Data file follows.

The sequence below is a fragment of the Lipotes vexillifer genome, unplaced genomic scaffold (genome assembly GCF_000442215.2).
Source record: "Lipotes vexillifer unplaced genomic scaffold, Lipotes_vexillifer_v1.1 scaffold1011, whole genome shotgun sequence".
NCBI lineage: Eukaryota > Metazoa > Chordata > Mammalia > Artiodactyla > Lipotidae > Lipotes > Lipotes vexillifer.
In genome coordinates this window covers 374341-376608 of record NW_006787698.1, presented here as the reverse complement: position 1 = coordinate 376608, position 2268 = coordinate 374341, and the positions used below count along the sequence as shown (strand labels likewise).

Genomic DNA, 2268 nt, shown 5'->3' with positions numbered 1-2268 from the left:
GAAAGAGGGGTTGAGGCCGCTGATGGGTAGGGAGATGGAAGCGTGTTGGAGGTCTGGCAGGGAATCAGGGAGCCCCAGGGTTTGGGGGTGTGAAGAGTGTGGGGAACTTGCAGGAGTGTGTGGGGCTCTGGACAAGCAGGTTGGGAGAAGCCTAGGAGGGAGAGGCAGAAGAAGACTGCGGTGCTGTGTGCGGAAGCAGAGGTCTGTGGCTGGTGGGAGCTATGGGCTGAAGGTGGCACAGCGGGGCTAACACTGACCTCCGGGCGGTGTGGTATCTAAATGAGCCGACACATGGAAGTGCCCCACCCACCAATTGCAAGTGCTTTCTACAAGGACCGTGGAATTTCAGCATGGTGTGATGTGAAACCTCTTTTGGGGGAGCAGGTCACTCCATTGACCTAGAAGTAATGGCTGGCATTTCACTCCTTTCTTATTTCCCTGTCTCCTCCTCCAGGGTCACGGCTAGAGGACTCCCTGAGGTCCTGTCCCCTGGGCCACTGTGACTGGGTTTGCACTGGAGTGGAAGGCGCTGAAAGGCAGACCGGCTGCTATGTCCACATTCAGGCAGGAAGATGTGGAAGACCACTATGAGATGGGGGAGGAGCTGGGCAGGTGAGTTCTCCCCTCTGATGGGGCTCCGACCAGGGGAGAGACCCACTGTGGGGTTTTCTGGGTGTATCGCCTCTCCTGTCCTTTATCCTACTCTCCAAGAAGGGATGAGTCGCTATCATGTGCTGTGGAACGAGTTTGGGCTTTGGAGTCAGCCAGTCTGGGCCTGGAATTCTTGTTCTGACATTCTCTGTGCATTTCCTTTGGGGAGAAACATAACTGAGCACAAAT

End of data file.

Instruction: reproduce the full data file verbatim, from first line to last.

The sequence below is a fragment of the Lipotes vexillifer genome, unplaced genomic scaffold (genome assembly GCF_000442215.2).
Source record: "Lipotes vexillifer unplaced genomic scaffold, Lipotes_vexillifer_v1.1 scaffold1011, whole genome shotgun sequence".
NCBI lineage: Eukaryota > Metazoa > Chordata > Mammalia > Artiodactyla > Lipotidae > Lipotes > Lipotes vexillifer.
In genome coordinates this window covers 374341-376608 of record NW_006787698.1, presented here as the reverse complement: position 1 = coordinate 376608, position 2268 = coordinate 374341, and the positions used below count along the sequence as shown (strand labels likewise).

Genomic DNA, 2268 nt, shown 5'->3' with positions numbered 1-2268 from the left:
GAAAGAGGGGTTGAGGCCGCTGATGGGTAGGGAGATGGAAGCGTGTTGGAGGTCTGGCAGGGAATCAGGGAGCCCCAGGGTTTGGGGGTGTGAAGAGTGTGGGGAACTTGCAGGAGTGTGTGGGGCTCTGGACAAGCAGGTTGGGAGAAGCCTAGGAGGGAGAGGCAGAAGAAGACTGCGGTGCTGTGTGCGGAAGCAGAGGTCTGTGGCTGGTGGGAGCTATGGGCTGAAGGTGGCACAGCGGGGCTAACACTGACCTCCGGGCGGTGTGGTATCTAAATGAGCCGACACATGGAAGTGCCCCACCCACCAATTGCAAGTGCTTTCTACAAGGACCGTGGAATTTCAGCATGGTGTGATGTGAAACCTCTTTTGGGGGAGCAGGTCACTCCATTGACCTAGAAGTAATGGCTGGCATTTCACTCCTTTCTTATTTCCCTGTCTCCTCCTCCAGGGTCACGGCTAGAGGACTCCCTGAGGTCCTGTCCCCTGGGCCACTGTGACTGGGTTTGCACTGGAGTGGAAGGCGCTGAAAGGCAGACCGGCTGCTATGTCCACATTCAGGCAGGAAGATGTGGAAGACCACTATGAGATGGGGGAGGAGCTGGGCAGGTGAGTTCTCCCCTCTGATGGGGCTCCGACCAGGGGAGAGACCCACTGTGGGGTTTTCTGGGTGTATCGCCTCTCCTGTCCTTTATCCTACTCTCCAAGAAGGGATGAGTCGCTATCATGTGCTGTGGAACGAGTTTGGGCTTTGGAGTCAGCCAGTCTGGGCCTGGAATTCTTGTTCTGACATTCTCTGTGCATTTCCTTTGGGGAGAAACATAACTGAGCACAAAT